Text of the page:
As one of the first intentionally created Hackerspaces outside of Germany, its creation required the development of financing models and organizational structures that are now used by hackerspaces throughout the world. Its creation was inspired by the Chaos Computer Club and the C-base in Berlin, and in turn marked the beginning of a Hackerspace Revolution that led to the creation of hundreds more Hackerspaces throughout the world.[11][12]

Initially, two of Metalab's founders wanted to give Metalab the name KyBase (from Wiener Kybernetischer Kreis, their Hacker Group), but decided to go with Metalab instead to signal openness to any interest seriously pursued and that the new entity would be independent and an environment encompassing a plurality of interests, professions, and genders. Their logo depicts a phone booth – old school, public-access technology that has certain mythical qualities in fiction (examples include Dr. Who‘s TARDIS that serves as a gateway into other worlds, and Clark Kent turning into Superman in a phone booth). Metalab keeps an original Austrian Telephone Booth in its main room, which is also transported to wherever the group wants to signal presence at international conventions such as the Chaos Communication Camp in Germany.[13]

In the beginning, the group focused on acquiring a physical space. While there had been several meetings in coffee houses, intentionally no social events had been organized before the rental contract was signed because the founding director Paul Böhm wanted to attract an initial group that was focused on getting things done instead of getting stuck in perpetual social meetings. Once the group managed to convince 40 people to sign a non-binding declaration of intent to pay membership dues, and a set of 4 sponsors had been found, the rental contract for the current location was signed. It is a core value of Metalab that operating expenses are always paid exclusively through a broad membership base (currently over 200 dues-paying members). Public funding and sponsoring, in part from the net culture funding budget of the City of Vienna ("Netznetz") and the Austrian Federal Government, have allowed for the expansion and improvement of the space, purchase of equipment, and realization of bigger projects.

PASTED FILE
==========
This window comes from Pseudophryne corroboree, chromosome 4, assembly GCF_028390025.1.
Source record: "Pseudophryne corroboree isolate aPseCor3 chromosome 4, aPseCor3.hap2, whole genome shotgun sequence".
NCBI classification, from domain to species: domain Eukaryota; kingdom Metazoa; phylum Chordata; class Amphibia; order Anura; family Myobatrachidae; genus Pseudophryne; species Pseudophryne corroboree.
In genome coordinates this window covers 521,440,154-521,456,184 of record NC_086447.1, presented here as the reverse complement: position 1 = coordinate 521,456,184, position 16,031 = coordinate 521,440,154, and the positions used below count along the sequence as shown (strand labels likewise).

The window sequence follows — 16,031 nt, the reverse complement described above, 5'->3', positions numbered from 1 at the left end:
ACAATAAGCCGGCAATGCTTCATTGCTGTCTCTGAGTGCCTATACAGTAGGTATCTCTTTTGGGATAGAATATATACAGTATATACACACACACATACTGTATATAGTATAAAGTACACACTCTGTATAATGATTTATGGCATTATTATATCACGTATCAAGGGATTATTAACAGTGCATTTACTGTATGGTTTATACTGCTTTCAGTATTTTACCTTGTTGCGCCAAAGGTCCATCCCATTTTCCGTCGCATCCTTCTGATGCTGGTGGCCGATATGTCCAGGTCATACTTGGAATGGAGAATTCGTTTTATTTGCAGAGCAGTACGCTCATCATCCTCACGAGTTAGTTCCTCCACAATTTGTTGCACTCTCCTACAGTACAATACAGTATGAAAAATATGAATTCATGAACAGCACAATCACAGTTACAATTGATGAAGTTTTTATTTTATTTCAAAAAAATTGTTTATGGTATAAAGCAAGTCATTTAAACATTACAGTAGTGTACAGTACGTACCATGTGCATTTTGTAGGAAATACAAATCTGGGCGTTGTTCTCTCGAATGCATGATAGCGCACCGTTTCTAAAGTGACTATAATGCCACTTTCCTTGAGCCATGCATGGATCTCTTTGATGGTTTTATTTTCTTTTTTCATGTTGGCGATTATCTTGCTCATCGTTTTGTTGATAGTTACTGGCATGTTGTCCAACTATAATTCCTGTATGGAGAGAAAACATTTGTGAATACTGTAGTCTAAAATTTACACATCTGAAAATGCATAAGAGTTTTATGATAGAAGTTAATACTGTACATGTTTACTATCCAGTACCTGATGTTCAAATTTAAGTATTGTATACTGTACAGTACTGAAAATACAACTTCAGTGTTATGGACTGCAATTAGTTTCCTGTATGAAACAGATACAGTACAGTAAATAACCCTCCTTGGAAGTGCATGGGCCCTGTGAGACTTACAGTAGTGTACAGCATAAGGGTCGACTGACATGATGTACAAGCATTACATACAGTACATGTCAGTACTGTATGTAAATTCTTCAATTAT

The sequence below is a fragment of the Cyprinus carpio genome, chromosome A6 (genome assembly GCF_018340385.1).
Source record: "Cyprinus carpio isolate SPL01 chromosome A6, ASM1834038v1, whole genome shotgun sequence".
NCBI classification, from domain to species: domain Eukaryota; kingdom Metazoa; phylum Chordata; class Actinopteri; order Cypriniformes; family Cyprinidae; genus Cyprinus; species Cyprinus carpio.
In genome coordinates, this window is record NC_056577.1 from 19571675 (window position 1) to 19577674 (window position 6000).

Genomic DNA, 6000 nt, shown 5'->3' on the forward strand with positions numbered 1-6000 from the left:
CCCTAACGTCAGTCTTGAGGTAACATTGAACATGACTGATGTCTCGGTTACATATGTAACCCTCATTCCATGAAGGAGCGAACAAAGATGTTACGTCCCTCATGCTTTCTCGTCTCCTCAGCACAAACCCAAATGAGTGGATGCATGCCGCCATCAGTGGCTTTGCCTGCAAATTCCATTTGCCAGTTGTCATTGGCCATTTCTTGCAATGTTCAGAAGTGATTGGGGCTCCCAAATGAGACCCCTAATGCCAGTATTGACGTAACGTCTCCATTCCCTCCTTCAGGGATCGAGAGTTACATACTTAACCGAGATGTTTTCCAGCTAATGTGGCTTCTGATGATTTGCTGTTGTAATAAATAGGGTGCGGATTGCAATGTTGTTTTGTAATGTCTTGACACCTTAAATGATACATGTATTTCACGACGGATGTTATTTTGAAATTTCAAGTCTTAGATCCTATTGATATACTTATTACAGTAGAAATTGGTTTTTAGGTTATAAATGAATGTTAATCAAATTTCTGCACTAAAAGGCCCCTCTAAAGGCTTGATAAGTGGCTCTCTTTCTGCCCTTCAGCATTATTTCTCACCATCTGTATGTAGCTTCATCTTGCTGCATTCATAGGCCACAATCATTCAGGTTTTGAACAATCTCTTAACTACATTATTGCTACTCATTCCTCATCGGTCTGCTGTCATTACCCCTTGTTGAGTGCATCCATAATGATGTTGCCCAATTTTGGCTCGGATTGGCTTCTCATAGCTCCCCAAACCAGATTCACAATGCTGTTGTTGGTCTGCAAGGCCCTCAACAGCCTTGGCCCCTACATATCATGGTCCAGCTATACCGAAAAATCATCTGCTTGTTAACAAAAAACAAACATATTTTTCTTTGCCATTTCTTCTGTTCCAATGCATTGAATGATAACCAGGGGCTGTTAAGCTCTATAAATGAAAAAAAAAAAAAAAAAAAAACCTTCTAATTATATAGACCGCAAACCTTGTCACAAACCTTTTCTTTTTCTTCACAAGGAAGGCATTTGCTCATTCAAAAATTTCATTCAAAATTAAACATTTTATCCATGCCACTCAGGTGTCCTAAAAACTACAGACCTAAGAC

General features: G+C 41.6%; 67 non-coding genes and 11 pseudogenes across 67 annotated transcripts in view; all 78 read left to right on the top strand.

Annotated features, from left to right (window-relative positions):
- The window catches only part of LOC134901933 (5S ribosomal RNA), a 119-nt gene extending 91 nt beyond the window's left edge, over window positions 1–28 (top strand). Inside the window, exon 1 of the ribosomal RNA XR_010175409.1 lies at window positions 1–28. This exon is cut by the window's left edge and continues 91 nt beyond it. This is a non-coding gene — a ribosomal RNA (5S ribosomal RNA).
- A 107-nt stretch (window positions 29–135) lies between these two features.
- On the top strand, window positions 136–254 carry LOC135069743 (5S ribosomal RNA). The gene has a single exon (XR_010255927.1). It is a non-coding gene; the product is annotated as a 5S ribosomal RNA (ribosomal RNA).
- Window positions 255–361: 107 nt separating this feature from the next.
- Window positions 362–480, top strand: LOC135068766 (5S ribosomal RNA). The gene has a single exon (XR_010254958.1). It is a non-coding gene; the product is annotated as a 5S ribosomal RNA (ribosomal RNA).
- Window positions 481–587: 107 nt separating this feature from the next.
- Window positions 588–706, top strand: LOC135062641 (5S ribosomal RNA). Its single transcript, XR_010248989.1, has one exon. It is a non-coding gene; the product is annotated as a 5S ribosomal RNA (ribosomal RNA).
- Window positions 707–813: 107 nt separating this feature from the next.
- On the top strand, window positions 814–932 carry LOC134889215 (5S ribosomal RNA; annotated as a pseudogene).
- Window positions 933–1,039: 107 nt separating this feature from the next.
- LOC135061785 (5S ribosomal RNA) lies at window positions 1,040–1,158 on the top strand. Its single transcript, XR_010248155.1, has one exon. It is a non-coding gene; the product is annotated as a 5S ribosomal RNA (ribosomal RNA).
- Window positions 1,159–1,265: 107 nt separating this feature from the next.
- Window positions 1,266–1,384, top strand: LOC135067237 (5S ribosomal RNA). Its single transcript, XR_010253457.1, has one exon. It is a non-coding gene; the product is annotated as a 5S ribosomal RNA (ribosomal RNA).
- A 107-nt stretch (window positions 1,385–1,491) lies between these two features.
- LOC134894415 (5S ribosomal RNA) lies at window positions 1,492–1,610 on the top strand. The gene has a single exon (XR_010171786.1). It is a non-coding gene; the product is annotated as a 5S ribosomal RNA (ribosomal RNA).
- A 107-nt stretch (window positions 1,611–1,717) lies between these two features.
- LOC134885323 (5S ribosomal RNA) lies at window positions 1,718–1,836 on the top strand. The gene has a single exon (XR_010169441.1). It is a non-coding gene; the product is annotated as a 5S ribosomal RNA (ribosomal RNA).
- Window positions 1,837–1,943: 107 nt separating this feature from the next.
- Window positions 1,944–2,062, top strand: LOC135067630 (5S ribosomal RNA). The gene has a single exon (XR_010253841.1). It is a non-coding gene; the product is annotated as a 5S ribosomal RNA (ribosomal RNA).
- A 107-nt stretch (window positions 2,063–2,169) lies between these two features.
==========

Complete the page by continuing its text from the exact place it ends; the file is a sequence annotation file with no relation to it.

See also[edit]


  1. ^ "Metalab: Vienna Hacker Space".
  2. ^ Der Standard Retrieved 13 January 2023. {{cite web}}: Missing or empty |title= (help)
  3. ^ "Veranstaltungsarchiv". Metalab Wiki. Retrieved 13 January 2023.
  4. ^ "23C3: Hackerspaces". 30 January 2007. Retrieved 13 January 2023.
  5. ^ "Noisebridge Vision". Noisebridge. Retrieved 13 January 2023.
  6. ^ "Metalab cited as inspiration".
  7. ^ "Startups aus dem Hackerkeller". (in German). Retrieved 13 January 2023.
  8. ^ "3 Jahre Metalab".
  9. ^ "Urban Hacking im Metalab". Archived from the original on 6 July 2011. Retrieved 20 February 2011., Wiener: Urban Hacking im Metalab
  10. ^ "Start-Up Förderungen: Paul Böhm startet YEurope".
  11. ^ Tweney, Dylan (29 March 2009). "DIY Freaks Flock to 'Hacker Spaces' Worldwide". Wired. Retrieved 18 February 2011.
  12. ^ "Hackerspaces List". Archived from the original on 16 December 2010.
  13. ^ Metalab Mewton, retrieved 13 January 2023

External links[edit]

Coordinates: 48°12′33.87634″N 16°21′22.23″E / 48.2094100944°N 16.3561750°E / 48.2094100944; 16.3561750